We spent part of our vacation in Rosh Pina this month. We don’t own a car and neither of us has a driver’s license, but we manage with buses and taxis. The driver who took us from the intersection of Yesud haMaalah to Rosh Pina was a good driver and we took his card. When I got out of the car, I noticed that “Shulik’s taxi” was painted on the outside of the car, a somewhat unusual occurrence.
While we were walking up one of Rosh Pina’s main streets, I stopped to photographed this amazing garage. It was covered with farm tools, pieces of cars, and rusty bits of machinery. In fact, the yard was full of funky and whimsical mechanical sculptures. Then I noticed that “Shulik’s taxi” was parked in front.
We called him to order a taxi to the Hula nature reserve. When he heard that we were right outside his house, he invited us inside.
His house was filled with beautifully arranged collections of old objects — bins of carved walking sticks and canes in the living room, a long shelf of Turkish coffee pots over the doorway, oil lamps in the dining room, and Russian spoons and dolls in a corner. I was impressed by not only the size and quality of the collections but the artistry with which they were arranged. Considering how much stuff he’d accumulated, his house didn’t feel cluttered.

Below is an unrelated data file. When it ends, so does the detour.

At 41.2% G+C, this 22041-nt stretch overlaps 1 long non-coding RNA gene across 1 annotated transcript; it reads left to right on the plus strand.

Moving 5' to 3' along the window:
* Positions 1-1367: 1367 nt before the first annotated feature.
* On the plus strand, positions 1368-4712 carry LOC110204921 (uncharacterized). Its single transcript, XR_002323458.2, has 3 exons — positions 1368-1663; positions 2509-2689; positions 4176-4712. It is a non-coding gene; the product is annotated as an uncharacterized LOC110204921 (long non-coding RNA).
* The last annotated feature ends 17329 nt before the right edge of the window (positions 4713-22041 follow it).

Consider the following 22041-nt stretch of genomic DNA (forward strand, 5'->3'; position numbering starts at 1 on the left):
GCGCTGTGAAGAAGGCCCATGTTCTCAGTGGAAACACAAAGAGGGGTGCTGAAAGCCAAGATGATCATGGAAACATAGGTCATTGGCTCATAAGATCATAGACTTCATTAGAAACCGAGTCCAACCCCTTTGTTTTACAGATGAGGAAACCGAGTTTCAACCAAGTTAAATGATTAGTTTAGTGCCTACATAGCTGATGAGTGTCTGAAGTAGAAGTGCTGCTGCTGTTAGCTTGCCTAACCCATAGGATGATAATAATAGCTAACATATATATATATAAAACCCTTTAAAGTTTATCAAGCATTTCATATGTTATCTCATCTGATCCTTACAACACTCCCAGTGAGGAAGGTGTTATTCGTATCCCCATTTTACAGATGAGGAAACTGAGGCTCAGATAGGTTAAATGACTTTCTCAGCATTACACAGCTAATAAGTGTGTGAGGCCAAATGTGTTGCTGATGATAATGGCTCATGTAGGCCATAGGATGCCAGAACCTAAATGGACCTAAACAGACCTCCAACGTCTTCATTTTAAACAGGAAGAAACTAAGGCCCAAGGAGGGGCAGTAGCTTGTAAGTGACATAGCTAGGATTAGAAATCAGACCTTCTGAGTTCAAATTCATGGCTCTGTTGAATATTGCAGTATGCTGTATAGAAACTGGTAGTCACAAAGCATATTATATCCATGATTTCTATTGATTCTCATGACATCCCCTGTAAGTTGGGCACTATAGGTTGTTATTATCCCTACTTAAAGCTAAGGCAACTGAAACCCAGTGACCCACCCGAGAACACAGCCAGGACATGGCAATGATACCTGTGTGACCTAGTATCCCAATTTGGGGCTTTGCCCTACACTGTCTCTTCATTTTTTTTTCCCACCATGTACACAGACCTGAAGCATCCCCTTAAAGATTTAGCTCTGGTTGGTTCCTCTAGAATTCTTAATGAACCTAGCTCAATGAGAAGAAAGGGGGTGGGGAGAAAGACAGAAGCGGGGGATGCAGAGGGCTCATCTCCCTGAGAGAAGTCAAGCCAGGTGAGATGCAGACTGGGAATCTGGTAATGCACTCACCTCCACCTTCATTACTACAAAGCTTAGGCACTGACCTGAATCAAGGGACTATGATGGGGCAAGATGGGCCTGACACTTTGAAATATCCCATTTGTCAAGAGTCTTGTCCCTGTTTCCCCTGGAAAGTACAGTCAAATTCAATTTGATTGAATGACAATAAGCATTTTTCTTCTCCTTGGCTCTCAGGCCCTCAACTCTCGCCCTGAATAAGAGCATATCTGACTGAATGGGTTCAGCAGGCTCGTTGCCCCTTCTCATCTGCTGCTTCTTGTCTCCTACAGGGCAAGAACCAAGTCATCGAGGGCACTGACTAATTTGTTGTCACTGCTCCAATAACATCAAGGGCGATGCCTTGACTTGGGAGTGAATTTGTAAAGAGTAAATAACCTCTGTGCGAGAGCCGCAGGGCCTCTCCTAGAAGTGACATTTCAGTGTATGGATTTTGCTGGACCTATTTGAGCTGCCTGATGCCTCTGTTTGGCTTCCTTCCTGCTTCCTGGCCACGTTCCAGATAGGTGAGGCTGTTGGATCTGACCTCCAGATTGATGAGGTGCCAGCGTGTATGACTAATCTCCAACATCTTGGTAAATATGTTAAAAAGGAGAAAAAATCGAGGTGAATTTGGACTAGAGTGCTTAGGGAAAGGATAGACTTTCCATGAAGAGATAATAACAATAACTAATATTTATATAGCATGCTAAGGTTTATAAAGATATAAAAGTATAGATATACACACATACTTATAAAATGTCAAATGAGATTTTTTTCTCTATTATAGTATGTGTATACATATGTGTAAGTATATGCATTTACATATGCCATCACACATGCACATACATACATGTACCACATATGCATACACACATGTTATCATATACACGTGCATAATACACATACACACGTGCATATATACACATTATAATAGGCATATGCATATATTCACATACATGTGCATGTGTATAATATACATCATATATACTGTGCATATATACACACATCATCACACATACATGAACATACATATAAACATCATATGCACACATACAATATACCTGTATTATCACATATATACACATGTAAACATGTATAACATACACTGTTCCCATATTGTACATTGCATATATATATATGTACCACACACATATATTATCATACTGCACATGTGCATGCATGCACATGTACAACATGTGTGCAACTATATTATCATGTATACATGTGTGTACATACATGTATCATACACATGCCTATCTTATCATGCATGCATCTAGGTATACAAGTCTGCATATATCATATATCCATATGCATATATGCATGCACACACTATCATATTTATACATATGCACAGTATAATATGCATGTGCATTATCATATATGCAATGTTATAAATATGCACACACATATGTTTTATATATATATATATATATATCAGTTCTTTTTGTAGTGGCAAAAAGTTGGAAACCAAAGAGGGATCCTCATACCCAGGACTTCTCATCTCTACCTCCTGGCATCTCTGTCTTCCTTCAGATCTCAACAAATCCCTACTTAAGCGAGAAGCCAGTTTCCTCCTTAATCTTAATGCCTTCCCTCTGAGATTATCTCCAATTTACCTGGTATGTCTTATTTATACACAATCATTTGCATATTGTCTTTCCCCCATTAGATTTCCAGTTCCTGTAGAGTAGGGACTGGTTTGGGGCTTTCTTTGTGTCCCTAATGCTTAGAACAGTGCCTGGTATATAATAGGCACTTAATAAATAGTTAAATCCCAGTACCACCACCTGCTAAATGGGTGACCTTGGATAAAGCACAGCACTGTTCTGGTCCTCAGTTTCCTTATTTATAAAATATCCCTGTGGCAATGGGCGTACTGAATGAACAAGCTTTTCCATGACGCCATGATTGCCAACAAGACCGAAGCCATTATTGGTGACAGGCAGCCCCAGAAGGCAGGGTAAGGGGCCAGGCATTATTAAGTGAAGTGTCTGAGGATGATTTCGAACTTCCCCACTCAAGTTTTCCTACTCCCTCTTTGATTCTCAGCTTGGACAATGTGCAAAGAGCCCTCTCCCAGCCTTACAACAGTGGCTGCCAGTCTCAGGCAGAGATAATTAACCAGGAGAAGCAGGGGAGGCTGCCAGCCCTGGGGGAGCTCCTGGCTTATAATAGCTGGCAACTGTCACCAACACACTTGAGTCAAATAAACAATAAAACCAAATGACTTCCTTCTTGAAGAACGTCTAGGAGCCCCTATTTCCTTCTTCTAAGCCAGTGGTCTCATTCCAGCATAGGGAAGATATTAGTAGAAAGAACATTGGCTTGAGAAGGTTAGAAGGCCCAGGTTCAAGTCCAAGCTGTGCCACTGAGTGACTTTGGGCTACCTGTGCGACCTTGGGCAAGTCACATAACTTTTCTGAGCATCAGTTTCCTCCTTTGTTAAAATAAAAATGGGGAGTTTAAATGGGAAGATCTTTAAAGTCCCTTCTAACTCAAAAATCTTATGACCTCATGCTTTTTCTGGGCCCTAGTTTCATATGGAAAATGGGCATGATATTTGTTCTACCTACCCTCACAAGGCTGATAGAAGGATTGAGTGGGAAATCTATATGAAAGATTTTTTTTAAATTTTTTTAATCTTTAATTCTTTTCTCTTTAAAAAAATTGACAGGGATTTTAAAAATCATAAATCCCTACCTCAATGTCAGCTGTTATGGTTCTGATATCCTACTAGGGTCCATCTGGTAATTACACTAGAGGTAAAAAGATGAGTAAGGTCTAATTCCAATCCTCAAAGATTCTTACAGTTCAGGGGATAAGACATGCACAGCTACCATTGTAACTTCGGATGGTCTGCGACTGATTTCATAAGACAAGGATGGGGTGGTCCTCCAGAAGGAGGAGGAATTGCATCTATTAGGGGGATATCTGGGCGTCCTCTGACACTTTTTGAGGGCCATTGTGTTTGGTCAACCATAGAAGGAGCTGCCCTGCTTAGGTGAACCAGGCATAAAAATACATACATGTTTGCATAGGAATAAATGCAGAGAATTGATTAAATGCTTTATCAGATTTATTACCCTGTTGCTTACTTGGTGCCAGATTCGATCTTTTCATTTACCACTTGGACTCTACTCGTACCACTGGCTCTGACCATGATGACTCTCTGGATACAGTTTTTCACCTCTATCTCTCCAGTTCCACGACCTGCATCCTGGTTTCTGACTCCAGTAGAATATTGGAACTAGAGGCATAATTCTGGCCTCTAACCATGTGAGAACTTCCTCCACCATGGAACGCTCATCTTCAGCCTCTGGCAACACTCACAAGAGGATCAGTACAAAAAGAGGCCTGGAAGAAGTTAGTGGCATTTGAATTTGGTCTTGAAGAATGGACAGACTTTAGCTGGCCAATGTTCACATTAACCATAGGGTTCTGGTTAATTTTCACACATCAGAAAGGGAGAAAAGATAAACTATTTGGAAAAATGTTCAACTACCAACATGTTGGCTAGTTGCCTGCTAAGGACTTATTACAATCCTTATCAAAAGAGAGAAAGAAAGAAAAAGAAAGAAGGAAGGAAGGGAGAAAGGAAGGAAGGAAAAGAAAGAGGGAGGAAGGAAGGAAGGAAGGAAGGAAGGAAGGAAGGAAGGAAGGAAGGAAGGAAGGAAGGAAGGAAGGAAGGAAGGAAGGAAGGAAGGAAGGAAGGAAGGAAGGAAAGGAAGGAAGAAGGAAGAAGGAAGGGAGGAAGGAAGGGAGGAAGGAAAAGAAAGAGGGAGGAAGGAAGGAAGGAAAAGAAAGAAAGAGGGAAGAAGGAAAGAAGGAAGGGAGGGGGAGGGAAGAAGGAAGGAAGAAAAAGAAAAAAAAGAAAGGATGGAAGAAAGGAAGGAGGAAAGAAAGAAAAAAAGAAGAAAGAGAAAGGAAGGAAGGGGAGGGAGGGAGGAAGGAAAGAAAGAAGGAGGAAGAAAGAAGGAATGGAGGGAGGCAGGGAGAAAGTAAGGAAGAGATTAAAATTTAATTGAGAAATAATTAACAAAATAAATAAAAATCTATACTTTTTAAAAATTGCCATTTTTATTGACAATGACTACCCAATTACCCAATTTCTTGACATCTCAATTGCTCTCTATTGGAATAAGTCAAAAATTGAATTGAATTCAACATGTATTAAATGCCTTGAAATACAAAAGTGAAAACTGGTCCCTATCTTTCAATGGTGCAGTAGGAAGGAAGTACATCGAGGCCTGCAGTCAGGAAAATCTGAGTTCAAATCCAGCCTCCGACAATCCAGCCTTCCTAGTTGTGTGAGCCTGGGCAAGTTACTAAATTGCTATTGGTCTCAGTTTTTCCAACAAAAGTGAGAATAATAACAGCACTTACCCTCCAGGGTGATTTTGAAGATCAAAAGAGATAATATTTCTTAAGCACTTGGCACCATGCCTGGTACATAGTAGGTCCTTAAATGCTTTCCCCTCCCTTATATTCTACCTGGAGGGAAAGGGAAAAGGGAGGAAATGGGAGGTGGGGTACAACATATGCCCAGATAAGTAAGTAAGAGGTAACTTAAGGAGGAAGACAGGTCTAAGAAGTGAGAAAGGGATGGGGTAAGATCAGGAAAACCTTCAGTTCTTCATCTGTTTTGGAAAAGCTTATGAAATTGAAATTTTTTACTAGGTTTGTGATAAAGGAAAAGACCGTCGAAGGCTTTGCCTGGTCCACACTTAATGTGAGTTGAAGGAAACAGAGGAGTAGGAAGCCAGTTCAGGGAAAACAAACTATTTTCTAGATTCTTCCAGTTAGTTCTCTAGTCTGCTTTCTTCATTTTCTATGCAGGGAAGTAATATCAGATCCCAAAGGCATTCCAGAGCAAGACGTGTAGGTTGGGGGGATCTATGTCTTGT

Shulik (Abshalom) Shamai is 76 years old and a second generation Rosh Pina native. When he’s not driving a taxi, he collects things. He looks exactly like the picture on his card, even down to the buttoned shirt, shorts, and sandals! I didn’t ask him to pose in the photo. I only noticed the similarity later when I photographed his card.
Old cash register in the front yard:
Interior view of porch with a collection of ships’ bells. He rang one, which he claimed was from the Altalena.
Outside view of his porch, showing the striking mechanism of the tubular bells.